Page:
69 Rolling Object, Other Points A point on the rim, P, rotates to various positions such as Q and P At any instant, the point on the rim located at point P is at rest relative to the surface since no slipping occurs

70 Combined Rotation and Translation v cm v cm v cm Now consider a ball rolling without slipping. The angular velocity about the point P is same as for disk, so that we write: v R First consider a disk sliding without friction. The velocity of any part is equal to velocity v cm of the center of mass. R Or v R P v

71 Translation or Rotation? If you are to solve for a linear parameter, you must convert all angular terms to linear terms: q s R v R a a R I (?) mr 2 If you are to solve for an angular parameter, you must convert all linear terms to angular terms: s qr v R var

72 Example (a): Find velocity v of a disk if given its total kinetic energy E. Total energy: E = ½mv 2 + ½I 2 E mv I ; I mr ; v E mv mr E mv mv R ) ; 2 4 E 2 3mv 4 E or v 4 3m v R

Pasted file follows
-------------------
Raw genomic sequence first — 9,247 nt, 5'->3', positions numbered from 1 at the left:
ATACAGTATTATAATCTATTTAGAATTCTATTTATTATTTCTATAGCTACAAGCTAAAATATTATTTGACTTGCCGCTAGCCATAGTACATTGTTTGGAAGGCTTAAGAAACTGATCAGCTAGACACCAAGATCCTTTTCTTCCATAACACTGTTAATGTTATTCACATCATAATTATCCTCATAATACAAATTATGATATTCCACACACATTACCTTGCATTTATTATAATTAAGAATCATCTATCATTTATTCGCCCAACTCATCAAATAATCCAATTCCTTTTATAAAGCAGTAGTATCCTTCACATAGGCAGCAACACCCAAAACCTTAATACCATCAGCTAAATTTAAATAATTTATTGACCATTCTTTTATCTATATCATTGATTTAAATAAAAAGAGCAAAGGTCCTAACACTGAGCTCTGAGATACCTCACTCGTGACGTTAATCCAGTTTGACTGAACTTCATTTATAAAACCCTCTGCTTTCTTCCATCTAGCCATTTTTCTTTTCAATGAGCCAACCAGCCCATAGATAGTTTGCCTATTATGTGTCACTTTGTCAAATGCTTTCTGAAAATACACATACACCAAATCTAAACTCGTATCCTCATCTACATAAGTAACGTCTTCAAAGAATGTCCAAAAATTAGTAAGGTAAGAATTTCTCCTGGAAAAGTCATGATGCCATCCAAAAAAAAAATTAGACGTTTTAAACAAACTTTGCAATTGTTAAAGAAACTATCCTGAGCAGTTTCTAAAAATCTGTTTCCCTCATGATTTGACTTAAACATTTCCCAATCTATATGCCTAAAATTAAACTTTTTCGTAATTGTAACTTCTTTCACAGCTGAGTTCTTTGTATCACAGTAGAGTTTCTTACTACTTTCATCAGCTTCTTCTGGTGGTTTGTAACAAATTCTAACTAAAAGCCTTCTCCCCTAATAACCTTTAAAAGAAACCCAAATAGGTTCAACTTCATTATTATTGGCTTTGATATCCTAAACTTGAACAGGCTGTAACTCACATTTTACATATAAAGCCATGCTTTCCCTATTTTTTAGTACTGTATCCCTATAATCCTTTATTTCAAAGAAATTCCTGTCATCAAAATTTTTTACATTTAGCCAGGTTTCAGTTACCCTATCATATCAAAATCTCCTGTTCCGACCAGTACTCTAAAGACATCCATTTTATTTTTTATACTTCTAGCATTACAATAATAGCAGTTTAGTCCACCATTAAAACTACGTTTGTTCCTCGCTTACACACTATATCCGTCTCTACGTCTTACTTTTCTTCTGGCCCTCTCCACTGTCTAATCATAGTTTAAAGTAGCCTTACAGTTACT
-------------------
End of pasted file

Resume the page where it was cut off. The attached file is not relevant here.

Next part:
73 Example (b) Find angular velocity of a disk given its total kinetic energy E. Total energy: E = ½mv 2 + ½I 2 E mv I ; I mr ; v R ) E m( R) mr ; E mr mr E 2 2 3mR 4 E or 4 3mR 2

74 Example 7: A hoop and a disk roll from the top of an incline. What are their speeds at the bottom if the initial height is 20 m? mgh o = ½mv 2 + ½I 2 Hoop: I = mr v mgh0 ½mv ½( mr ) 2 R mgh o = ½mv 2 + ½mv 2 ; mgh o = mv 2 20 m 2 v gh 0 (9.8 m/s )(20 m) Hoop: v = 14 m/s Disk: I = ½mR 2 ; mgh o = ½mv 2 + ½I v mgh0 ½mv ½(½ mr ) 2 R v gh v = 16.2 m/s

75 Angular Momentum Defined Consider a particle m moving with velocity v in a circle of radius r. Define angular momentum L: L = mvr Substituting v= r, gives: L = m(r) r = mr 2 For extended rotating body: L = (Smr 2 ) v = r axis m 1 m m 4 m 3 m 2 Object rotating at constant. Since I = Smr 2, we have: L = I Angular Momentum